A woman was seriously injured in a 30- to 50-foot fall from the terrace level of Wrigley Field during a concert Saturday night, according to multiple witnesses and a spokesman for the Chicago Cubs.
“We have reached out to the family to express our concern,” said Cubs spokesman Julian Green.
Despite the woman’s injuries—one witness said part of the victim’s scalp had come off—no police report was filed according to the Chicago Police Department. The matter appeared to be handled exclusively by the team’s private security and ambulance services.
If the team failed to notify authorities, it would be the second time in about a year that serious injuries went unreported at Wrigley Field.
Around 9:20 p.m., as 80’s rock band Def Leppard began its performance, the woman fell from the third-baseline terrace level to a ramp between the first and second floors, according to Green and the witnesses. One witness estimated the woman to be in her early 50’s, another said she may have been in her 60’s. Green declined to give the woman’s age or her condition citing health privacy laws.
|Moments before a woman fell from above, a witness took this photo of Def Leppard going on-stage. | Provided.
“I was standing in the back of the stadium. My boyfriend was leaning against the rail when this woman came flying down, hitting the railings, and his hand as she fell from the 4th or 3rd story,” one witness said. “It looked like she fell head first, and she looked limp like she was unconscious. We both thought it was fake, like a rubber doll, as there is only a few feet of space between the handrails.”
Incredibly, the woman who fell remained conscious and was able to speak with a bystander. “People were yelling ‘call 911’, a man came crawling down the railings from the upper level from where she fell,” the witness said. “I saw blood starting to pool beneath her head, I ran to get napkins, and put them beneath her head. I could see a portion of her head where the scalp was ripped completely from her skull.”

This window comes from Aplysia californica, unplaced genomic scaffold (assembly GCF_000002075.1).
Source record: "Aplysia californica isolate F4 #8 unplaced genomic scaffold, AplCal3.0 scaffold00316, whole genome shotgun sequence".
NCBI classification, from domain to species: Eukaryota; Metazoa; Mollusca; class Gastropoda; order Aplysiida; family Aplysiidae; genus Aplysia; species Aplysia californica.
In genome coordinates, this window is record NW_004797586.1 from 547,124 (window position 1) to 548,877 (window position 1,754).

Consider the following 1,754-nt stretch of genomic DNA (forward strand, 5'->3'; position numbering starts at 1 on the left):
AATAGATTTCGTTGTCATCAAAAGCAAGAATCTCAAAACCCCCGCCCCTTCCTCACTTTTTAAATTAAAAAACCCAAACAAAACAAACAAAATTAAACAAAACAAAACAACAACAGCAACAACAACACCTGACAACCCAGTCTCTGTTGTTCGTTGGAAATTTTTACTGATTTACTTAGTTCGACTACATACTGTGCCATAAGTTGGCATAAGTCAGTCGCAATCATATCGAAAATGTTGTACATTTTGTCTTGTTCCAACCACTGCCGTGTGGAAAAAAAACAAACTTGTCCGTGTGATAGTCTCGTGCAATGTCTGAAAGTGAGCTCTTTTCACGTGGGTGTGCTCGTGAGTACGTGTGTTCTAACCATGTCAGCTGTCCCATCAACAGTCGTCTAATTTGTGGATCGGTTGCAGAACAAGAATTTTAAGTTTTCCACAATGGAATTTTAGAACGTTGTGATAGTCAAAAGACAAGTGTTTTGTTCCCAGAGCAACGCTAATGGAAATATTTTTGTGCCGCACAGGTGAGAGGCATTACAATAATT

“The injury looked really serious. A man was over her at this point compressing the wound. People were starting to become frantic. I ran to get more napkins and help when the Wrigley staff started to clear the area,” she said. “I have been praying for her since this tragic event on Saturday night.”
Green said the woman was transported by a private ambulance service that is contracted by the Cubs organization.
A second witness reported that stadium medical personnel and security were on the scene very quickly. “I called 911 at 9:23 p.m. They told me EMS had already been dispatched.”
As of Tuesday morning, the Chicago Police Department had no record of the incident, according to its office of News Affairs.
In May 2017, a 42-year-old suburban fell about 12 feet from a railing after a Cubs game at Wrigley Field. As in Saturday’s case, the incident was handled entirely by Cubs contractors and no authorities were notified. Advocate Illinois Masonic Medical Center was the first to notify police about the incident when the man died the next afternoon.
Two weeks later, the Executive Director of Chicago’s Office of Emergency Management and Communications sent a letter to Cubs management demanding that, among other things, the police department be notified of any serious injury that occurs on Cubs property. “Currently, the Cubs are ‘responsible for making the decision about whether the incident is criminal in nature, not the police,’ [that is] an arrangement City Hall wants to change,” the Sun-Times reported last year.
Green, the Cubs spokesperson, today said he was not aware of any reporting procedures that would require notification of police.
Update: After our story was published, Green called to report that the local 19th (Town Hall) Police District had been notified about the incident, but he did not know when that took place. Green said that because the matter was “non-criminal,” police would not necessarily get involved. He did not say how the incident was deemed non-criminal without police involvement.
Provided with the Cubs’ claim of notifying the local police district, CPD Chief Communications Officer Anthony Guglielmi said tonight that Town Hall Police Commander Marc Buslik, “did not have any prior knowledge of this incident. If the district was notified a report or call for service would have been generated.”
Alderman Tom Tunney (44th) and his chief of staff, Bennett Lawson, did not respond to inquiries about Saturday’s incident.